Tip: Start off with lighter weights and gradually increase them as you build strength.

DB / Dumbbell Goblet Squat | 10 reps

Image of a woman performing a dumbbell goblet squat exercise

The dumbbell squat is also known as the DB squat for short or the “sumo squat”.[9] Don’t be scared to really get into this movement! You might feel a bit off balance and wobbly at first, but keep practicing and you’ll start to feel yourself getting stronger.

Equipment you’ll need

  • One dumbbell

How to do it

  1. Hold the dumbbell lengthwise so that you’re grasping the sides of the top weight plate. Hold it close to your chest. Your elbows should be bent and pointed down. Keep your arms in this position throughout this move.
  2. Use your core muscles to keep your back upright and straight. Then, lower into a squat by bending your knees. The dumbbell should stay at your chest level, and only your bottom half should be in motion.
  3. Pause at the bottom of your squat, then slowly come back up.
  4. Get back to your starting position and repeat for 10 reps.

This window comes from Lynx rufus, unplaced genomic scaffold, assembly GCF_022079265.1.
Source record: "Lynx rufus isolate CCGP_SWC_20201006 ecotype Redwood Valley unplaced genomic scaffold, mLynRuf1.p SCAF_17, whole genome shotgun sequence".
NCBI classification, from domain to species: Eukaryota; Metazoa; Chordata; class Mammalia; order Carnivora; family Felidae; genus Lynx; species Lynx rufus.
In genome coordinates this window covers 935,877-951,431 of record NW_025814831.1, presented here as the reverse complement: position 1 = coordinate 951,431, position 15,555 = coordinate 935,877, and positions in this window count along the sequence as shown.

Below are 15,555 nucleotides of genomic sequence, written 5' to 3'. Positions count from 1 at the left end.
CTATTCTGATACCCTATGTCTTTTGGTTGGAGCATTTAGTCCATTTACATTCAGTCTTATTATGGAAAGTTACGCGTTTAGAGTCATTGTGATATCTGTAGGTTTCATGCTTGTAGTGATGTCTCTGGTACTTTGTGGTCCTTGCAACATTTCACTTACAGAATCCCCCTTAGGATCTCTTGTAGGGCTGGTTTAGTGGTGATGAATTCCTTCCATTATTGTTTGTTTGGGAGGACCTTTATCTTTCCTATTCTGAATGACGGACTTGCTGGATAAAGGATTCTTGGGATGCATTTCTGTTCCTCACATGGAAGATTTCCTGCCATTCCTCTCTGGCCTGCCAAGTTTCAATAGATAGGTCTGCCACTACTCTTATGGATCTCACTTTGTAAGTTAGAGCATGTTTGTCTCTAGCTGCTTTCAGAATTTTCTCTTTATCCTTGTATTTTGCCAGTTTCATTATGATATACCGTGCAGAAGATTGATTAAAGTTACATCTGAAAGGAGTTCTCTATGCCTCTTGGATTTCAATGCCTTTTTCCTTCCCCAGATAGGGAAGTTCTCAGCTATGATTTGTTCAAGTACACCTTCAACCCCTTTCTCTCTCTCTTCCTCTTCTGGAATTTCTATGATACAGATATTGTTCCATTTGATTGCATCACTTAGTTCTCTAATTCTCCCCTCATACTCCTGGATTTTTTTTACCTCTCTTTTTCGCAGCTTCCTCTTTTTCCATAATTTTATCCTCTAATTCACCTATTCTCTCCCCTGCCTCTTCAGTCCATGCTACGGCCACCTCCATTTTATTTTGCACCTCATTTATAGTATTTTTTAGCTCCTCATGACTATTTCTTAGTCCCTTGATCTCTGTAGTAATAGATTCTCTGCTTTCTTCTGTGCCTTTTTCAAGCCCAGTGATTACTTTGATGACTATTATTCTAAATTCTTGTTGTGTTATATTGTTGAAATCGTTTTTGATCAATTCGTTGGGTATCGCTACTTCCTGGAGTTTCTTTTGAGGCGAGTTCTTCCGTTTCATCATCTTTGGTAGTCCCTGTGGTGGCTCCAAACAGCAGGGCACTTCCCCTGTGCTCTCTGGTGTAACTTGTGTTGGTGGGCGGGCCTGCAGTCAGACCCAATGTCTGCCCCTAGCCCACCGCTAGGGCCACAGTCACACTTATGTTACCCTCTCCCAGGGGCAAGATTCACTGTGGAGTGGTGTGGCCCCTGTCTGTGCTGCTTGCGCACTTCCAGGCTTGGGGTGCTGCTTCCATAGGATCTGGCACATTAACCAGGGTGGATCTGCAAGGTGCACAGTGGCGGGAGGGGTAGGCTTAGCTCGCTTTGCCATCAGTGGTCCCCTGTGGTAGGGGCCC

Kettlebell Goblet Squat | 10 reps

Woman demonstrating a kettlebell goblet squat exercise

The kettlebell goblet squat is one of the more popular ways to goblet squat. It allows you to have a better grip on the weight, and add in a lift between squats if you want.

Equipment you’ll need

  • One kettlebell

How to do it

  1. Hold the kettlebell with both hands at chest level. Your arms should be bent, with your elbows facing downwards.
  2. Lower down into a squat, whilst keeping your back upright and straight. Make sure to look forward and not down. This will help you keep balance.
  3. Sink deep into the squat. Keep the kettlebell at chest level and your core engaged. Pause at the bottom.
  4. When you stand up again, raise the kettlebell as high up over your head as you can. Then, bring it back to chest level in the starting position, ready for your next rep. This will give you an extra arm burn!

Tip: If you don’t want the extra arm workout, simply get to the starting position again without raising the kettlebell overhead.

Integrated Workout

If you want a full-body workout sequence that can maximize your exercise time, try this integrated workout for 3 rounds. Grab your pre-workout and let’s go!

Equipment you’ll need

  • Two dumbbells
  • One kettlebell

1. Walking Weighted Lunges | 10 reps

Woman demonstrating walking weighted lunges in a goblet squat integrated workout

How to do it